Sometimes I get confused as to what I am doing with my life. I decided a decade ago to follow my passion in service -- service to a public institution where I feel I am making a difference, well, most the time. However, I get a lot of social information from friends, colleagues, and media that I should be focusing more on gains of finance and prestige.
My goal in life is to help all students, especially those who are first generation or lower income, access good public higher education and obtain a degree. I feel much gratitude every day that I was able to figure out how to enroll in college and find financial support to help pay for it (grants and loans). Being a first generation college student and "orphan" at the time, this was not an easy task. I am passionate about other first generation, lower income individuals . I feel strongly that when working lower or middle class, men have more options to be "successful" without having a degree. Women have limited number of options without a degree. And by successful, I mean you can eat and pay your bills. Simple.
To move beyond your circumstance, you need a college degree.
No matter whether I lose everything -- my car, my house, my cable, my electricity, or my money -- you can't take away my education.
With an education, you can find a way to rebuild. It may not always be easy, but your potential is exponentially better.
Now, I know there are arguments, even recently, that school loan debt is an issue leaving many questioning whether or not college is worth it. Moreover, I understand wanting the government to provide relief to those with loans through interest reduction, affordable payments, and loan forgiveness. I understand the movement to fund the exploration of extremely affordable degree programs or the debate around offering free community college education. I am in support of efforts to make higher education affordable. However, right now, let's not send the message that college loan debt or the cost of college should make our high school students rethink or avoid college. This coming from a girl that will be paying her school loans until she dies probably. It is worth it. Go to college!
Okay, that isn't even why I am writing this blog post, but glad I said that. If I didn't feel so passionate about individuals like myself going to college, I wouldn't even have this blog or be in higher ed.
Every year, I feel pressure to find a new job, more money, fancier title, cooler responsibilities, and so forth. While I watch my friends climb the corporate ladder, climb higher, maybe burn out, and climb again, sometimes over each other and possibly losing friends and family along the way, I still think that maybe I should be moving somewhere professionally. I have some colleagues questioning why I am not making moves, and then I see other friends and colleagues making moves, fancier titles, more prestigious institutions, and increased financial rewards. Then, I am torn...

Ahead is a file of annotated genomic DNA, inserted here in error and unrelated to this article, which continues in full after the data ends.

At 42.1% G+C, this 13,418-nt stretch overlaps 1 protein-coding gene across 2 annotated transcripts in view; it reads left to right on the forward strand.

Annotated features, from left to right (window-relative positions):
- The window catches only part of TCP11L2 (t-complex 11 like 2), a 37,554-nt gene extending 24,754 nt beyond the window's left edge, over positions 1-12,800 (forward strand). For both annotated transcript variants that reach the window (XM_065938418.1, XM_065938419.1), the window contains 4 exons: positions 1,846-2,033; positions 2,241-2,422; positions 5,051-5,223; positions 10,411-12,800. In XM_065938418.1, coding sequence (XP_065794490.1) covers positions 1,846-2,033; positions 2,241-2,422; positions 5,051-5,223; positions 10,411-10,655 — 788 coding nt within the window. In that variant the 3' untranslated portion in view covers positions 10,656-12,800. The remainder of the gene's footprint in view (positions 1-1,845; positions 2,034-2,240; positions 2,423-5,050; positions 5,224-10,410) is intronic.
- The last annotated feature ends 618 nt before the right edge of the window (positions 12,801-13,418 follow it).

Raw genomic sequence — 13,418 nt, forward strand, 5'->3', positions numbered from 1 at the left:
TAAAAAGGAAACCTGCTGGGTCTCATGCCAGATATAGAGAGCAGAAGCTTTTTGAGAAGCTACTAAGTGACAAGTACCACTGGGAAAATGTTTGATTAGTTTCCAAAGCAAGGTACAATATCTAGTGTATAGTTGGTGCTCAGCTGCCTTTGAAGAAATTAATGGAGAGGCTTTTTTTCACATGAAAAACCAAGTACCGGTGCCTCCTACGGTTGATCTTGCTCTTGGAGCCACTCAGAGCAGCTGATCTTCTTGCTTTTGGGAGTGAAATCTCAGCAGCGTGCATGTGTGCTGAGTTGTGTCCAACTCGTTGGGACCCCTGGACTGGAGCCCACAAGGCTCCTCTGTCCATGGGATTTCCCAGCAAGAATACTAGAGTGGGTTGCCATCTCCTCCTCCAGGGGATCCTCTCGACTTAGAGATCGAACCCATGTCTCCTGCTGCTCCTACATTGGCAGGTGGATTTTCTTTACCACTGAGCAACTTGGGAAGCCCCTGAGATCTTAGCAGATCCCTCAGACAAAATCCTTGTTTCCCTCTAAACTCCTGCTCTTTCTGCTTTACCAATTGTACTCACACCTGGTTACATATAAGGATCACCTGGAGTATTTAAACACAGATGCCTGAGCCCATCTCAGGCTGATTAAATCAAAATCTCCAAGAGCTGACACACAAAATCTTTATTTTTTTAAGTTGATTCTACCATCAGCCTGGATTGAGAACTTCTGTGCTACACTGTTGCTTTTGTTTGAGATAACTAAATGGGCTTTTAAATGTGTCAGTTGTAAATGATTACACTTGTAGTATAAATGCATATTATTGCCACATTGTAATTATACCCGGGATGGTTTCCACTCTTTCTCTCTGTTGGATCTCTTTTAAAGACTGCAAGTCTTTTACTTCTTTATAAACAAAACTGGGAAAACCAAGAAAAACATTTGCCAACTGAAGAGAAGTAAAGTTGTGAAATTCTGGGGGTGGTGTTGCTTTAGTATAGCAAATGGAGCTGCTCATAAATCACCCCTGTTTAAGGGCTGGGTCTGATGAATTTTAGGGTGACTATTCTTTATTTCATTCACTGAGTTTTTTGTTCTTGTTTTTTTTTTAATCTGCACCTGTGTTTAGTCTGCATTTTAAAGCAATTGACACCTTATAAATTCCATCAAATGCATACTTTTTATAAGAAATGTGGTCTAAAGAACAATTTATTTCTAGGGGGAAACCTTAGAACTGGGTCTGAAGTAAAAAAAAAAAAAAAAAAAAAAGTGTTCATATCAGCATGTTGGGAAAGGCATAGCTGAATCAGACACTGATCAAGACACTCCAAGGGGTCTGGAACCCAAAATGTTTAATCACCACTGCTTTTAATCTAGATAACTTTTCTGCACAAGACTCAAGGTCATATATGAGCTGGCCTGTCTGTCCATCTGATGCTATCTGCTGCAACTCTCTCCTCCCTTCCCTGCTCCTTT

I actually questioned my values -- what is really important?
In a conversation with a dear friend this morning and after a sequence of events the past few weeks, I realized it is very simple and re-affirmed my values. I now know my priorities for 2015.
I have long been a critical consumer of what society tells me to do. A lot of this developed since society told me my whole life that I was "less than." It is hard growing up with not a lot. I always remember wanting the material things that money afforded for other kids. Also, it was hard not having the things that media depicted as normal (a dad, a house in the burbs, a nice car, etc.). A great amount of my grit probably came from not having things that society was telling me I should. These feelings and memories are ingrained in me. I wanted more!
Then, all of a sudden, you realize one day you surpassed your circumstance. You have enough. It isn't a ton, but it is enough. Now, what matters?!
Every year, I feel like I need to leave public higher ed. I actually said today that I might need to change my values to focus less on public education. I choked on my words before they even came out, and instantly, it became clear. I realized who I didn't want to be, and I found my priorities once again.
I want to help others like me move beyond their circumstance.
I want to foster networks -- the professional ones that become personal.
I want to foster friendships -- those with people that are reliable and contribute to my happiness.
I want friends who focus on relationships and helping others.
I want to have fun experiences and learn new things with great people.
I want less material stuff.
I do not want to focus on financial gain or material things.
I do not want to focus on ego.
I do not want to forget to feed my friendships.
I am sure this won't be my last time having this conversation with myself or others, but this is what I have for 2015.
At the end of the day, I want great friends and experiences while being noticed for helping and advancing opportunities for girls like me.